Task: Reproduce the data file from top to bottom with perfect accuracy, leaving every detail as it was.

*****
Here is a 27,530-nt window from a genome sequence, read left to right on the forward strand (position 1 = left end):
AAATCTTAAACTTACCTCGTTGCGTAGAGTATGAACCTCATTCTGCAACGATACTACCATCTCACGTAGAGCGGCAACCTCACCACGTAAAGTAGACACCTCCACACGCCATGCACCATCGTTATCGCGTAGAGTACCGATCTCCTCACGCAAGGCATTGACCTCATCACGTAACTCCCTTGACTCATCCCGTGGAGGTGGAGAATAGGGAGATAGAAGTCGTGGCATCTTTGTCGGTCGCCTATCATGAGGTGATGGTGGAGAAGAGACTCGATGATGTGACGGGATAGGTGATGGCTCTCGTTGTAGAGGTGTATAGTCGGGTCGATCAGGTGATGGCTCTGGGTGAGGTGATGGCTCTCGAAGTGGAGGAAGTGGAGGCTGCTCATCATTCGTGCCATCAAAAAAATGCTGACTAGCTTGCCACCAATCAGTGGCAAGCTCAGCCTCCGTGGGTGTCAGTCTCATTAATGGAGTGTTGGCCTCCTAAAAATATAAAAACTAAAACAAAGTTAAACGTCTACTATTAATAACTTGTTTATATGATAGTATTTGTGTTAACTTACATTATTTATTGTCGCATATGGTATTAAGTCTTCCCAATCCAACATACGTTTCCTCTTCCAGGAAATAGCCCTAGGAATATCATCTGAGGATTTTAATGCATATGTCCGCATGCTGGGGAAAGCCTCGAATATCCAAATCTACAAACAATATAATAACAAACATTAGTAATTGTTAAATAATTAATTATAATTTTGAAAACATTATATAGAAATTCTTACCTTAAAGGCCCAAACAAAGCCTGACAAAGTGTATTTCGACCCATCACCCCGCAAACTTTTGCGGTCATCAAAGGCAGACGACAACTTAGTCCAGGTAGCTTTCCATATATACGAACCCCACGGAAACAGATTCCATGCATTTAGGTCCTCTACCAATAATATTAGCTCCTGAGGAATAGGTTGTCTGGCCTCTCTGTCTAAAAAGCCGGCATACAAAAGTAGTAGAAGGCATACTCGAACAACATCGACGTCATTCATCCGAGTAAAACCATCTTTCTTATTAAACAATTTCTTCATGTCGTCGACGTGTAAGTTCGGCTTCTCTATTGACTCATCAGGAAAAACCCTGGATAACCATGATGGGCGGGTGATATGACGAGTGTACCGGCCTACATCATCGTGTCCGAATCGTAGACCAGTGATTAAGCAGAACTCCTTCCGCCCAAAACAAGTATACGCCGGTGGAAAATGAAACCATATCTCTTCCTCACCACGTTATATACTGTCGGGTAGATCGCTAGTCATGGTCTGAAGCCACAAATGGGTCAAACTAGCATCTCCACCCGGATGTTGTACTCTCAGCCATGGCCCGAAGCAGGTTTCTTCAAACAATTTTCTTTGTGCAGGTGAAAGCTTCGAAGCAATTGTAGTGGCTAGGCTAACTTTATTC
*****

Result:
Here is a 27,530-nt window from a genome sequence, read left to right on the forward strand (position 1 = left end):
AAATCTTAAACTTACCTCGTTGCGTAGAGTATGAACCTCATTCTGCAACGATACTACCATCTCACGTAGAGCGGCAACCTCACCACGTAAAGTAGACACCTCCACACGCCATGCACCATCGTTATCGCGTAGAGTACCGATCTCCTCACGCAAGGCATTGACCTCATCACGTAACTCCCTTGACTCATCCCGTGGAGGTGGAGAATAGGGAGATAGAAGTCGTGGCATCTTTGTCGGTCGCCTATCATGAGGTGATGGTGGAGAAGAGACTCGATGATGTGACGGGATAGGTGATGGCTCTCGTTGTAGAGGTGTATAGTCGGGTCGATCAGGTGATGGCTCTGGGTGAGGTGATGGCTCTCGAAGTGGAGGAAGTGGAGGCTGCTCATCATTCGTGCCATCAAAAAAATGCTGACTAGCTTGCCACCAATCAGTGGCAAGCTCAGCCTCCGTGGGTGTCAGTCTCATTAATGGAGTGTTGGCCTCCTAAAAATATAAAAACTAAAACAAAGTTAAACGTCTACTATTAATAACTTGTTTATATGATAGTATTTGTGTTAACTTACATTATTTATTGTCGCATATGGTATTAAGTCTTCCCAATCCAACATACGTTTCCTCTTCCAGGAAATAGCCCTAGGAATATCATCTGAGGATTTTAATGCATATGTCCGCATGCTGGGGAAAGCCTCGAATATCCAAATCTACAAACAATATAATAACAAACATTAGTAATTGTTAAATAATTAATTATAATTTTGAAAACATTATATAGAAATTCTTACCTTAAAGGCCCAAACAAAGCCTGACAAAGTGTATTTCGACCCATCACCCCGCAAACTTTTGCGGTCATCAAAGGCAGACGACAACTTAGTCCAGGTAGCTTTCCATATATACGAACCCCACGGAAACAGATTCCATGCATTTAGGTCCTCTACCAATAATATTAGCTCCTGAGGAATAGGTTGTCTGGCCTCTCTGTCTAAAAAGCCGGCATACAAAAGTAGTAGAAGGCATACTCGAACAACATCGACGTCATTCATCCGAGTAAAACCATCTTTCTTATTAAACAATTTCTTCATGTCGTCGACGTGTAAGTTCGGCTTCTCTATTGACTCATCAGGAAAAACCCTGGATAACCATGATGGGCGGGTGATATGACGAGTGTACCGGCCTACATCATCGTGTCCGAATCGTAGACCAGTGATTAAGCAGAACTCCTTCCGCCCAAAACAAGTATACGCCGGTGGAAAATGAAACCATATCTCTTCCTCACCACGTTATATACTGTCGGGTAGATCGCTAGTCATGGTCTGAAGCCACAAATGGGTCAAACTAGCATCTCCACCCGGATGTTGTACTCTCAGCCATGGCCCGAAGCAGGTTTCTTCAAACAATTTTCTTTGTGCAGGTGAAAGCTTCGAAGCAATTGTAGTGGCTAGGCTAACTTTATTC